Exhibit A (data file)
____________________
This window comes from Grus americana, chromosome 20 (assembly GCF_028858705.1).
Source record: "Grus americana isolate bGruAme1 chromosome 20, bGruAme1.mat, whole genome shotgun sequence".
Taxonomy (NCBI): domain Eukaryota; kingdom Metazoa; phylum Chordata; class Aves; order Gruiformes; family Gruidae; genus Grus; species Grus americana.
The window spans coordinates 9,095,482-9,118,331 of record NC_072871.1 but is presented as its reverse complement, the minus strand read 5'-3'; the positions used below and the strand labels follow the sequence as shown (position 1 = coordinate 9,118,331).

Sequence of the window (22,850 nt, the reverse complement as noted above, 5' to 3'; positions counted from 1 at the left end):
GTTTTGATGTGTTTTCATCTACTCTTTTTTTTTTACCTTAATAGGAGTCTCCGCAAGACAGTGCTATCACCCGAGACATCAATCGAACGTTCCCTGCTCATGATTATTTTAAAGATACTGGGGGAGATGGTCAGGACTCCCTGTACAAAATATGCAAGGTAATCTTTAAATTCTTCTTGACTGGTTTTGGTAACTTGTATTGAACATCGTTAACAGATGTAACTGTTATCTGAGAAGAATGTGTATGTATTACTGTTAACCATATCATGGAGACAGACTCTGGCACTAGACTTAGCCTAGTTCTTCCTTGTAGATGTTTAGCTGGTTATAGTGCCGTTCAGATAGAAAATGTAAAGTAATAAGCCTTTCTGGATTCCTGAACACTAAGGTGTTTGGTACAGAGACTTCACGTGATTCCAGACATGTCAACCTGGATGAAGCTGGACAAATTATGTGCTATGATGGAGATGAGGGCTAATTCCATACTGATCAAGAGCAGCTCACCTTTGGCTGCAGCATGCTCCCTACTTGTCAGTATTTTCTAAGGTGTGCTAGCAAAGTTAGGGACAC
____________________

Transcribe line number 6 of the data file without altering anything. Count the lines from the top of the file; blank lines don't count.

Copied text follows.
GTTTTGATGTGTTTTCATCTACTCTTTTTTTTTTACCTTAATAGGAGTCTCCGCAAGACAGTGCTATCACCCGAGACATCAATCGAACGTTCCCTGCTCATGATTATTTTAAAGATACTGGGGGAGATGGTCAGGACTCCCTGTACAAAATATGCAAGGTAATCTTTAAATTCTTCTTGACTGGTTTTGGTAACTTGTATTGAACATCGTTAACAGATGTAACTGTTATCTGAGAAGAATGTGTATGTATTACTGTTAACCATATCATGGAGACAGACTCTGGCACTAGACTTAGCCTAGTTCTTCCTTGTAGATGTTTAGCTGGTTATAGTGCCGTTCAGATAGAAAATGTAAAGTAATAAGCCTTTCTGGATTCCTGAACACTAAGGTGTTTGGTACAGAGACTTCACGTGATTCCAGACATGTCAACCTGGATGAAGCTGGACAAATTATGTGCTATGATGGAGATGAGGGCTAATTCCATACTGATCAAGAGCAGCTCACCTTTGGCTGCAGCATGCTCCCTACTTGTCAGTATTTTCTAAGGTGTGCTAGCAAAGTTAGGGACAC